^C Luke XIII.22-35.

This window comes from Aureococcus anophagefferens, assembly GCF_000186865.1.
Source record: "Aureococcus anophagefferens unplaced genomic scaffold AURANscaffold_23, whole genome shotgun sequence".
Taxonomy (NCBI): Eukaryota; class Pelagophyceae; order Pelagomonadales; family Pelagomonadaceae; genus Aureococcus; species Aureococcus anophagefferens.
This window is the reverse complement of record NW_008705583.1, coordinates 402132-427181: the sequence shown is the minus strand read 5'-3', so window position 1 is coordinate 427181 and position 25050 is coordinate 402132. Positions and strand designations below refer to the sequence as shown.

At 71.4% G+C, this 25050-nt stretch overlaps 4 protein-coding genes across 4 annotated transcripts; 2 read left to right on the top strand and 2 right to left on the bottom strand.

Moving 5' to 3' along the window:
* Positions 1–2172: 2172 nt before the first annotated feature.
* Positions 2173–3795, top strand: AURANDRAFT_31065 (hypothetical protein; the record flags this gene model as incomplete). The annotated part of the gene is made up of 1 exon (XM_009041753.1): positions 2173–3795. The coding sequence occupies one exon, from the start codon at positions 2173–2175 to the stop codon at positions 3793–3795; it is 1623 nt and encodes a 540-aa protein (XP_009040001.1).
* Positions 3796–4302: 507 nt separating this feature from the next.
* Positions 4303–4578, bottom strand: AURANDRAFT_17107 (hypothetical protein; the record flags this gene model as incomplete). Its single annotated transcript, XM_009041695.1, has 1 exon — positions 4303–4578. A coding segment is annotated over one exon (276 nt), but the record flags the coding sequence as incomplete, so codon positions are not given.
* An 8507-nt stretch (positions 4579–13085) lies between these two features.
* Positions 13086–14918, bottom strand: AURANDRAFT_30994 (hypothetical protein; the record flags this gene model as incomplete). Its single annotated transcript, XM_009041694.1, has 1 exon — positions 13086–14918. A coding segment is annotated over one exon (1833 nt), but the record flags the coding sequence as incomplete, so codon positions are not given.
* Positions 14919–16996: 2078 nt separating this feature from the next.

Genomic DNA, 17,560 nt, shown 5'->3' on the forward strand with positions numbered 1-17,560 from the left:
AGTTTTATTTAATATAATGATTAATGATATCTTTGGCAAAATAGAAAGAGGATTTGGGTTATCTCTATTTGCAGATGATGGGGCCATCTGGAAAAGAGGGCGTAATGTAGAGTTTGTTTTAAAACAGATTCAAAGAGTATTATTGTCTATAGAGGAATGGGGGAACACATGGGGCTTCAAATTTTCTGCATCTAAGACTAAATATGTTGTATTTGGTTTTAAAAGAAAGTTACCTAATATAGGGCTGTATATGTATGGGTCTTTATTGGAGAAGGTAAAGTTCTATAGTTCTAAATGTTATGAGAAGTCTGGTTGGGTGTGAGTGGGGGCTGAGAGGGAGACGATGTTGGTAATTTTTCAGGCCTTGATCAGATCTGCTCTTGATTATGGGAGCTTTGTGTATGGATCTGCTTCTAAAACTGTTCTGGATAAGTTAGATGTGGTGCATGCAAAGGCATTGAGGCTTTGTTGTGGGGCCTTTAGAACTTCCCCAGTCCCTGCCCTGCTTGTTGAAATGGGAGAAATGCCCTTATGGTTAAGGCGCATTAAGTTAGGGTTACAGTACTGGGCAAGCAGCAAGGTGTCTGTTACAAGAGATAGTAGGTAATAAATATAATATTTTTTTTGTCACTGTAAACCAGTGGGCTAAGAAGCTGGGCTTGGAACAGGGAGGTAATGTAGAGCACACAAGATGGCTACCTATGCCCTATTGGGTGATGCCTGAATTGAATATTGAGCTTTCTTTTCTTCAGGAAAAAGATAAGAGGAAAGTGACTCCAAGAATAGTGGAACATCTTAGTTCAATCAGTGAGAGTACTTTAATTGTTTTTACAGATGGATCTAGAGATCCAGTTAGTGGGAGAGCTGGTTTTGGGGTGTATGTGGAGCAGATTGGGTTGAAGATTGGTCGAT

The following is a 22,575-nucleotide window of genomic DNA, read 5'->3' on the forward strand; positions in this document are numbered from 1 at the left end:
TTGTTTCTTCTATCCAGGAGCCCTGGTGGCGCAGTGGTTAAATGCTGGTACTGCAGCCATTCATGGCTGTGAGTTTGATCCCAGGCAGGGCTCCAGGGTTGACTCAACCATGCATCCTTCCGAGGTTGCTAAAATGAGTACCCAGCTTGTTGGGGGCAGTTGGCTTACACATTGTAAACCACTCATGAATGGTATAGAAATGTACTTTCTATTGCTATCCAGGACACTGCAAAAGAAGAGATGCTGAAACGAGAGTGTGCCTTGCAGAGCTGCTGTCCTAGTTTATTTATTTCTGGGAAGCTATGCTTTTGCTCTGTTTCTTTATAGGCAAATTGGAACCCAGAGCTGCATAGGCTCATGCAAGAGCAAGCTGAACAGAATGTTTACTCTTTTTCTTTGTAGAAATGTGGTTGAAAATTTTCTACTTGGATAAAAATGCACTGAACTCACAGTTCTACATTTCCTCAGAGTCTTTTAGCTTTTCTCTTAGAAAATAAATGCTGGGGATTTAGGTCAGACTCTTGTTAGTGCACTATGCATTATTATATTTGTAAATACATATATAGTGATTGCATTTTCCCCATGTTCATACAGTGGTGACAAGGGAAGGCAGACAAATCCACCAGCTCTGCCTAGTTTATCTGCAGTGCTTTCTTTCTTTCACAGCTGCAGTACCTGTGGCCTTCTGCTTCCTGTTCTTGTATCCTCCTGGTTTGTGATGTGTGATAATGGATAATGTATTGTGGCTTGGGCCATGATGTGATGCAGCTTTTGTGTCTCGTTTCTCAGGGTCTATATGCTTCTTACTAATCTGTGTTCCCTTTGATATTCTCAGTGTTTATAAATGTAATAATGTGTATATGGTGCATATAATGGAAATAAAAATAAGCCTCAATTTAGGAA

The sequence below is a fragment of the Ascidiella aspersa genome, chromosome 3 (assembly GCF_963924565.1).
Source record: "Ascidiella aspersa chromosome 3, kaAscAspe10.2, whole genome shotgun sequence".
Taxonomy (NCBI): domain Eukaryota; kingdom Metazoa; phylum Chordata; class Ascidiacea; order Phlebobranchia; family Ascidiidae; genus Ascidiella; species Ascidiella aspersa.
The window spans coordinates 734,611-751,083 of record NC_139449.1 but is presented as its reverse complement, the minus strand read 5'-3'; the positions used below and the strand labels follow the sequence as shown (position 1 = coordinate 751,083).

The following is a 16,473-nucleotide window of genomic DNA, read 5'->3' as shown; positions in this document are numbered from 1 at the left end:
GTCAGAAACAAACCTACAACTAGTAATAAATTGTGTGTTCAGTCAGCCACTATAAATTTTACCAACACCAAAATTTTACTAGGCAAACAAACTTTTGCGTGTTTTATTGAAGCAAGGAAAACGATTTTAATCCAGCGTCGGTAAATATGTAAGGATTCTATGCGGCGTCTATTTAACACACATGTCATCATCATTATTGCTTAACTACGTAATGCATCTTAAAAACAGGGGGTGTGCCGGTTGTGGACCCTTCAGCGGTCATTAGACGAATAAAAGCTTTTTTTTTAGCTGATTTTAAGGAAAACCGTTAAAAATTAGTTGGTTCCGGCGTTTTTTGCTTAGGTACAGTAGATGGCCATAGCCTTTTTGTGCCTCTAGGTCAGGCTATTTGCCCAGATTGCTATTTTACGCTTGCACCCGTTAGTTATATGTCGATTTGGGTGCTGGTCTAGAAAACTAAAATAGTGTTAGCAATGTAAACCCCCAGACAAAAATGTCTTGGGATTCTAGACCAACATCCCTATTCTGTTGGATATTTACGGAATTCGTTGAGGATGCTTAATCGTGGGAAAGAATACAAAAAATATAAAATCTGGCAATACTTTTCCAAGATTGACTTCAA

^c 22 And he went on his way through cities and villages, teaching, and journeying on unto Jerusalem. [This verse probably refers back to verse 10, and indicates that Jesus resumed his journey after the brief rest on the Sabbath day when he healed the woman with the curvature of the spine.] 23 And one said unto him, Lord, are they few that are saved? [It is likely that this question was asked by a Jew, and that the two parables illustrating the smallness of the kingdom's beginning suggested it to him. The Jews extended their exclusive spirit even to their ideals of a world to come, so that they believed none but the chosen race would behold its glories. The circumstances attending to the conversion of Cornelius, recorded in Acts, show how this exclusiveness survived even among Jewish Christians. The questioner wished Jesus to commit himself to this narrow Jewish spirit, or else to take a position which would subject him to the charge of being unpatriotic.] And he said unto them, 24 Strive [literally, agonize] to enter in by the narrow door: for many, I say unto you, shall seek to enter in, and shall not be able. [Jesus answers that many shall be excluded from the kingdom, and that the questioner, and all others who hear, need to exercise themselves and give the matter their own personal attention lest they be among that many. The passage should be compared with that in Matthew, p.266. There one enters by a narrow gate upon a narrow road, indicating the strictness of the Christian life. Here one enters by a narrow door upon a season of festivity, indicating the joyous privileges of a Christian life.] 25 When once the master of the house is risen up, and hath shut to the door, and ye begin to stand without, and to knock at the door, saying, Lord, open to us; and he shall answer and say to you, I know you not whence ye are [This verse gives the reason why one should strive to enter in. The time for entrance is limited, and he must get in before it expires; for when the limited time has passed, he can not enter, no matter how earnestly he may seek or strive. Our Lord pictures a householder who refuses to receive any guest that has shown contempt for his feast by coming late. The strict spirit of the Lord in giving his invitation is indicated by the phrase "narrow door," but the phrase includes more than this, for those who would strive must not only be prompt to act, but must be painstaking so as to act intelligently, and of obedient spirit so as to act acceptably]; 26 then ye shall begin to say [in answer to the Lord's statement that he does not know them], We did eat and drink in thy presence, and thou didst teach in our streets [Thus they idly urged their privileges to him who was condemning them for having neglected to make a proper use of those privileges. Had these privileges been valued and improved, the clamoring outcasts would have been inside and not outside the door]; 27 and he shall say, I tell you, I know not whence ye are; depart from me, all ye workers of iniquity. [Thus pleading avails not. The door would not be narrow if it opened to excuses.] 28 There shall be the weeping and the gnashing of teeth, when ye shall see Abraham, and Isaac, and Jacob, and all the prophets, in the kingdom of God, and yourselves cast forth without. [See pp.273 and 274.] 29 And they shall come from the east and west, and from the north and south, and shall sit down in the kingdom of God. [See p.273.] 30 And behold [little as you may think it] , there are last who shall be first, and there are first who shall be last. [A familiar proverb of Christ's (Matt. xix.30; xx.10), to be interpreted by such passages as Matt. xxi.31 and Rom. ix.30, 31. The Jew who thought the Gentile had no hope at all, and that he himself was sure of salvation, would be surprised to find that his opinion was the very reverse of the real fact as time developed it.] 31 In that very hour there came certain Pharisees, saying to him, Get thee out, and go hence: for Herod would fain kill thee. [This shows that Jesus was in the territory of Herod Antipas, and hence probably in Peræa. The Pharisees, no doubt, wished to scare Jesus that they might exult over his fright. We might suppose, too, that their words were untrue, were it not that Jesus sends a reply to Herod. Herod long desired to see Jesus (Luke ix.9; xxiii.8), but it was not likely that he desired to put him to death. He was, doubtless, glad enough to get Jesus out of his territory, lest he might foment an uprising, and to this end he employed this strategy of sending messengers to warn Jesus under the guise of friendship.] 32 And he said unto them, Go and say to that fox [i.e., say to that crafty, sly fellow. The fox is a type of craftiness and treachery. We have no other instance where Jesus used such a contemptuous expression; but Herod richly merited it. An Idumæan by his father, a Samaritan by his mother, a Jew by profession, and a heathen by practice, he had need to be foxy by nature. And he was even now playing the fox by sending these messengers], Behold, I cast out demons and perform cures to-day and to-morrow, and the third day I am perfected.33 Nevertheless [although I know what lies before me] I must go on my way to-day and to-morrow and the day following: for it cannot be that a prophet perish out of Jerusalem. [Wieseler, Meyer, Alford, and other able commentators think that the days mentioned in this difficult passage are literal days. If the language is to be thus construed, the saying amounts to a promise to leave Herod's territory in three days. Such construction, however, is not consistent with the elevation of the sentiment and the solemnity of its repetition. Three days are thus sometimes used proverbially to designate a short time (Hos. vi.2), and they are unquestionably so used here. The meaning then is this: "For a little while I liberate and heal and abide in your territory to disturb your peace. But in a few days I shall be perfected in my office as a liberator and healer, after which I shall be seen no more in your territory. And though I understand these plots against me, I must fill up my time and go on my course till I suffer martyrdom at Jerusalem, which has the gruesome honor of being the prophet-slaying city." This word "perfected" in this passage finds its complement in the "It is finished" of John xix.30. Both the verbs are derived from the Greek word telos, which means end or completion. Compare also II. Cor. xii.9; Phil. iii.12; Heb. ii.10; v.8, 9; xi.40. John the Baptist having perished at Machærus in Peræa is regarded as an exception to this rule and the prophets die at Jerusalem. The exception does not disprove the rule, if it be a true exception; which may be questioned, since John died at the hands of Herod and Herodias, neither of whom were, properly speaking Jews. John, therefore, died as a prophet to foreigners rather than as a prophet to the Jewish people.] 34 O Jerusalem, Jerusalem, that killeth the prophets, and stoneth them that are sent unto her! how often would I have gathered thy children [inhabitants] together, even as a hen gathereth her own brood under her wings, and ye would not! [Jesus repeated these words again as recorded in Matt. xxiii.37-39. With such beautiful imagery does Jesus set forth his tender love for the people of that city which he knew would soon compass his death.] 35 Behold, your house [temple] is left unto you desolate [he was about to withdraw from the temple, which for centuries to come was to be visited by no heavenly messenger whatever]: and I say unto you, Ye shall not see me, until ye shall say, Blessed is he that cometh in the name of the Lord. [It is hardly possible that these words can refer to the triumphal entry for their fulfillment (Matt. xxi.9 ). The use of them on that occasion may have had no reference to his prediction. They undoubtedly refer to the Parousia, or second coming of the Lord in his glory, before which time the Jews must turn and believe (Rom. xi.25-27). Not until they were thus prepared would they again see him without whom they were now rejecting.]